There is so much uncertainty about Obamacare that Aetna, the U.S.'s third-largest insurance provider, may be forced to double its rates or opt out of the program, the company's CEO, Mark Bertolini, told CNBC on Thursday.
What action Aetna will take is still up in the air, but the company doesn't plan to set its 2015 Obamacare rates until May 15. Between now and then, though, Bertolini said he's trying to get the necessary information from the Obama administration to properly price its insurance products.
"I think in the end analysis, pulling out is always the last resort," Bertolini told "Closing Bell."
"We don't like to do that because we disenfranchise customers and we disappoint customers, so we always look at that as a last resort, but that is an option that we will pursue if we need to if the program doesn't settle down; if we can't get a good handle on the data and the less data we have, the more risk premium we need to put into our products and that means the prices are higher."
To Bertolini, it's still unclear whether Aetna will need to expand its network or if people will be able to keep their program for another year, for example, under the Affordable Care Act.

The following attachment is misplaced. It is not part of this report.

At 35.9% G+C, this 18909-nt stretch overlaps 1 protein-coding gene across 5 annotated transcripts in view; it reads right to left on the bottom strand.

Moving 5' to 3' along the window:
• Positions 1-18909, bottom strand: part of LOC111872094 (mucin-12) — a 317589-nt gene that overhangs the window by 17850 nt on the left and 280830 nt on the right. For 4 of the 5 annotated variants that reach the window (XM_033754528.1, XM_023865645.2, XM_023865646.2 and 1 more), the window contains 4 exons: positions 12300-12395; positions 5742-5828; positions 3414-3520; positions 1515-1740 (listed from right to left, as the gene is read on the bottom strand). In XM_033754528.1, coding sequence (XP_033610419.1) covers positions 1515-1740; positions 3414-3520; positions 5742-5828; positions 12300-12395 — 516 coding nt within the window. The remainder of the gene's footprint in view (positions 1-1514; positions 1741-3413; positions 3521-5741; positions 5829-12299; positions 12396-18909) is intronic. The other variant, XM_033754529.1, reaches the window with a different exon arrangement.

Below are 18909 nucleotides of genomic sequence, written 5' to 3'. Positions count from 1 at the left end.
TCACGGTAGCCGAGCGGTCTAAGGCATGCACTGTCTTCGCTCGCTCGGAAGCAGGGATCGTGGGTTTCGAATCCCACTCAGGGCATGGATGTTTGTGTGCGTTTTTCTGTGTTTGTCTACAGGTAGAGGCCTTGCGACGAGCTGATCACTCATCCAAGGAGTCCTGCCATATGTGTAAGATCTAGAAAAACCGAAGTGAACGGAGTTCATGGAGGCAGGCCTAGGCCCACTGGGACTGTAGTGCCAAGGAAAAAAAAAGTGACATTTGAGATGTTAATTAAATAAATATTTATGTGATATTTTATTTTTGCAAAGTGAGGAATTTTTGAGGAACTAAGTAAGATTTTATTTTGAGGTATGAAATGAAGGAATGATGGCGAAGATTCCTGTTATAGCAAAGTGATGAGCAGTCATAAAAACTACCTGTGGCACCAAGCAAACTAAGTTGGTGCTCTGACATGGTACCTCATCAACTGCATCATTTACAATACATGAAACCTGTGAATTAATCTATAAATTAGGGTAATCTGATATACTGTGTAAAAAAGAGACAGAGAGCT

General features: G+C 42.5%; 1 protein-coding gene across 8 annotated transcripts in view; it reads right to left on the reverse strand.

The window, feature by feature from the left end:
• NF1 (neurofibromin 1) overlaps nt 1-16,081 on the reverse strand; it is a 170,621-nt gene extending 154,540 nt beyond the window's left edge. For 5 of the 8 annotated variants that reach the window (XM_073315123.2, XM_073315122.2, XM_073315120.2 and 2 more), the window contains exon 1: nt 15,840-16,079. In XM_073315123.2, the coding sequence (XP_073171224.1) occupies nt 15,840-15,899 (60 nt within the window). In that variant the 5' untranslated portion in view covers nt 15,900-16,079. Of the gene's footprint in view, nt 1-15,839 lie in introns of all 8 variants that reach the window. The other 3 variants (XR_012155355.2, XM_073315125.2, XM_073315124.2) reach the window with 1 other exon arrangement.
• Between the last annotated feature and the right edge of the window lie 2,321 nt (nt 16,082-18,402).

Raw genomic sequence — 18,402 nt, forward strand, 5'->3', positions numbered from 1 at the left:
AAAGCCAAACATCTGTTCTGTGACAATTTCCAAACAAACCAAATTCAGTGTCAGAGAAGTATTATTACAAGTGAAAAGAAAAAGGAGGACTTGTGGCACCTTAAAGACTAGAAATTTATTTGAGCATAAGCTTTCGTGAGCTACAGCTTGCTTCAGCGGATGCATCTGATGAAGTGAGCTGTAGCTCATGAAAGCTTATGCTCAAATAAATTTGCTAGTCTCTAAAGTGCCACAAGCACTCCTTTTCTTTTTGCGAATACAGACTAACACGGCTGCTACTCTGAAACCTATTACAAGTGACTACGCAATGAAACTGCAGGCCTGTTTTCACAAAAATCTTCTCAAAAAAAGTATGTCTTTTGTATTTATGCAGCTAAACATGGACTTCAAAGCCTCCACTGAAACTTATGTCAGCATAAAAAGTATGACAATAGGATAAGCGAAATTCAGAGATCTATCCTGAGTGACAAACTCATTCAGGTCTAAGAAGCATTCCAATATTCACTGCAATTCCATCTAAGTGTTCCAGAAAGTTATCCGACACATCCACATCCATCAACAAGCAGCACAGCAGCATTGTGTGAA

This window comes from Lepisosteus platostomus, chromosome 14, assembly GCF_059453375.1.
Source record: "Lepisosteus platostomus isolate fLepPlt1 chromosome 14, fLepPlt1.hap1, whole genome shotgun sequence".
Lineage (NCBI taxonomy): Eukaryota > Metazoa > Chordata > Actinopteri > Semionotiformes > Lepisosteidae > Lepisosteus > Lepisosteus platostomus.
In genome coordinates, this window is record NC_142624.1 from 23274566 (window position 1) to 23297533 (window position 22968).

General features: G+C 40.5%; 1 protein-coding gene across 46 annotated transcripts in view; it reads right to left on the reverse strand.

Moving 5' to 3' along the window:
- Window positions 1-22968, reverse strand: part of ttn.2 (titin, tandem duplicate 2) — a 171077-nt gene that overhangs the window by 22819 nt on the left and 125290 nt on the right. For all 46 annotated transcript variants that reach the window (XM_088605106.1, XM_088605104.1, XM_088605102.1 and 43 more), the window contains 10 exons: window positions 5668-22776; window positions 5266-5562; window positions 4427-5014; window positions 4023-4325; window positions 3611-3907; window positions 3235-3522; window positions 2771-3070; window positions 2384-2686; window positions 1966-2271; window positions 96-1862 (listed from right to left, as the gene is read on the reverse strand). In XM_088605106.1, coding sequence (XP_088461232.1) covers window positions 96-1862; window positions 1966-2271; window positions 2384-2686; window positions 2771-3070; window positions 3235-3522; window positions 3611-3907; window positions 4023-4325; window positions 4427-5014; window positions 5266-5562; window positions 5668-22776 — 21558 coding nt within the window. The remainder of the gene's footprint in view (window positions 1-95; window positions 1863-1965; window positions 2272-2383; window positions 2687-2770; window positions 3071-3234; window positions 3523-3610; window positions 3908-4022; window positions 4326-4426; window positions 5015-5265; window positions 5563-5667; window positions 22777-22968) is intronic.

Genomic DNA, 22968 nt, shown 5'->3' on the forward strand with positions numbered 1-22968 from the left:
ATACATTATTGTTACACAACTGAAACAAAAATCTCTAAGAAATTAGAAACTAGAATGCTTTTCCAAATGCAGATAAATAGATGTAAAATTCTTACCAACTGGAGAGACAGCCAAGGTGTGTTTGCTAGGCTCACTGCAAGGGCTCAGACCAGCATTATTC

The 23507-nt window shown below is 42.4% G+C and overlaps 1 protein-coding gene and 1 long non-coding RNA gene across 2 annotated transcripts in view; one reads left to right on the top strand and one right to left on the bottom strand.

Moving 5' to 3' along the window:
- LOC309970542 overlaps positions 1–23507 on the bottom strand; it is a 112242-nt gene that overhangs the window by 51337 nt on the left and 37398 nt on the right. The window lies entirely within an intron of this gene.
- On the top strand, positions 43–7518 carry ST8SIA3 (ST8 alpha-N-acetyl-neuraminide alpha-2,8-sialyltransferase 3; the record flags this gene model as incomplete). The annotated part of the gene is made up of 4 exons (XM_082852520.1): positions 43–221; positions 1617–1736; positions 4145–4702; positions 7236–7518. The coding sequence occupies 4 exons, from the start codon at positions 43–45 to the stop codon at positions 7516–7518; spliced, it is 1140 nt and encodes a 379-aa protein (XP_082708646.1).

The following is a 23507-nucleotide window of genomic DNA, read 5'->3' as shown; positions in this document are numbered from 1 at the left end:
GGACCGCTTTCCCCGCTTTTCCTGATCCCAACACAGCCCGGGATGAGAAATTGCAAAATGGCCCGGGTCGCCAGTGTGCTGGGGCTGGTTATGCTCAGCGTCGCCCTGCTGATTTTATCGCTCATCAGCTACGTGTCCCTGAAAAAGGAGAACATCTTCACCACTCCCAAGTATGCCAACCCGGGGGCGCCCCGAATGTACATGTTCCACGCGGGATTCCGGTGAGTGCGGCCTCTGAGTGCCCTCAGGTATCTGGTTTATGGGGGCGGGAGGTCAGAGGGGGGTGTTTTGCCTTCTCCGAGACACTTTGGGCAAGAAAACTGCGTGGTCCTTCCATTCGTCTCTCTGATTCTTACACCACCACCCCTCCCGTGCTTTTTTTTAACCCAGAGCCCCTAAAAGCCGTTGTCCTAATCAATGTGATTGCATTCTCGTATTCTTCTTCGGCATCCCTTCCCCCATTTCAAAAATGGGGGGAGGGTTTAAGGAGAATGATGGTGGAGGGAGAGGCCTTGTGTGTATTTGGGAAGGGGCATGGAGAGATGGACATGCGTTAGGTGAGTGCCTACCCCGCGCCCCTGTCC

Still, Bertolini said Aetna probably wouldn't withdraw from Obamacare completely. He said the insurer would decide to pull out of the program only on a market-by-market basis, based off of the level of competition and whether it can achieve an adequate return on capital.
Bertolini first threatened to pull out of Obamacare two weeks ago, in a "Squawk Box" interview from the World Economic Forum in Davos, Switzerland. Since then, he said the Obama administration has reached out to get the insurer the information it requires. Enrollment has grown, too, with 40,000 more paid members, he said.
Regardless of the grief it may have caused, Bertolini downplayed criticism of the many changes to the law since it was passed.
"If you take a look at a bill like Medicare, every year it gets tweaked or changed. So to expect that Obamacare hasn't been changed already and that the Affordable Care Act won't change in the future is probably not realistic," he said.
This story originally appeared on CNBC